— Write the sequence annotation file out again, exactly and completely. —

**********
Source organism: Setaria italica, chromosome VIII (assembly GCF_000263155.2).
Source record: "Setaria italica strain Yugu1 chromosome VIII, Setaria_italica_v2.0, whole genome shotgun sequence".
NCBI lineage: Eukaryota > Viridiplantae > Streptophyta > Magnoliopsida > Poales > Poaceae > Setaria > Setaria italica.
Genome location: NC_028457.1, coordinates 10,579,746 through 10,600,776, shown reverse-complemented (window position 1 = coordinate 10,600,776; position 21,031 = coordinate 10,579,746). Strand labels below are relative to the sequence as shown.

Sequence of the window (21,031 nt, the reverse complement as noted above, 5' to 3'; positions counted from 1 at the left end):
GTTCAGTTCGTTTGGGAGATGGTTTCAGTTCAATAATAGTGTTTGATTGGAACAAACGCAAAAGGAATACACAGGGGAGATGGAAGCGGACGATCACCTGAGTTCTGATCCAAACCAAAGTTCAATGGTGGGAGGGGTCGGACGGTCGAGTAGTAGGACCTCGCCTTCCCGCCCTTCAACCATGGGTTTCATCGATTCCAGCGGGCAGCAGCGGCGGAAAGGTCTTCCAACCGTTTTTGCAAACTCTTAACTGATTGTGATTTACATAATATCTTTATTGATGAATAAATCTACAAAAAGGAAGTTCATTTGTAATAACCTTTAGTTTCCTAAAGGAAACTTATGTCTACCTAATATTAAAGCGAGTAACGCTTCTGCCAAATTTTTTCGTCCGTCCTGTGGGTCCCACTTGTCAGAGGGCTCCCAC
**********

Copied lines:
Source organism: Setaria italica, chromosome VIII (assembly GCF_000263155.2).
Source record: "Setaria italica strain Yugu1 chromosome VIII, Setaria_italica_v2.0, whole genome shotgun sequence".
NCBI lineage: Eukaryota > Viridiplantae > Streptophyta > Magnoliopsida > Poales > Poaceae > Setaria > Setaria italica.
Genome location: NC_028457.1, coordinates 10,579,746 through 10,600,776, shown reverse-complemented (window position 1 = coordinate 10,600,776; position 21,031 = coordinate 10,579,746). Strand labels below are relative to the sequence as shown.

Sequence of the window (21,031 nt, the reverse complement as noted above, 5' to 3'; positions counted from 1 at the left end):
GTTCAGTTCGTTTGGGAGATGGTTTCAGTTCAATAATAGTGTTTGATTGGAACAAACGCAAAAGGAATACACAGGGGAGATGGAAGCGGACGATCACCTGAGTTCTGATCCAAACCAAAGTTCAATGGTGGGAGGGGTCGGACGGTCGAGTAGTAGGACCTCGCCTTCCCGCCCTTCAACCATGGGTTTCATCGATTCCAGCGGGCAGCAGCGGCGGAAAGGTCTTCCAACCGTTTTTGCAAACTCTTAACTGATTGTGATTTACATAATATCTTTATTGATGAATAAATCTACAAAAAGGAAGTTCATTTGTAATAACCTTTAGTTTCCTAAAGGAAACTTATGTCTACCTAATATTAAAGCGAGTAACGCTTCTGCCAAATTTTTTCGTCCGTCCTGTGGGTCCCACTTGTCAGAGGGCTCCCAC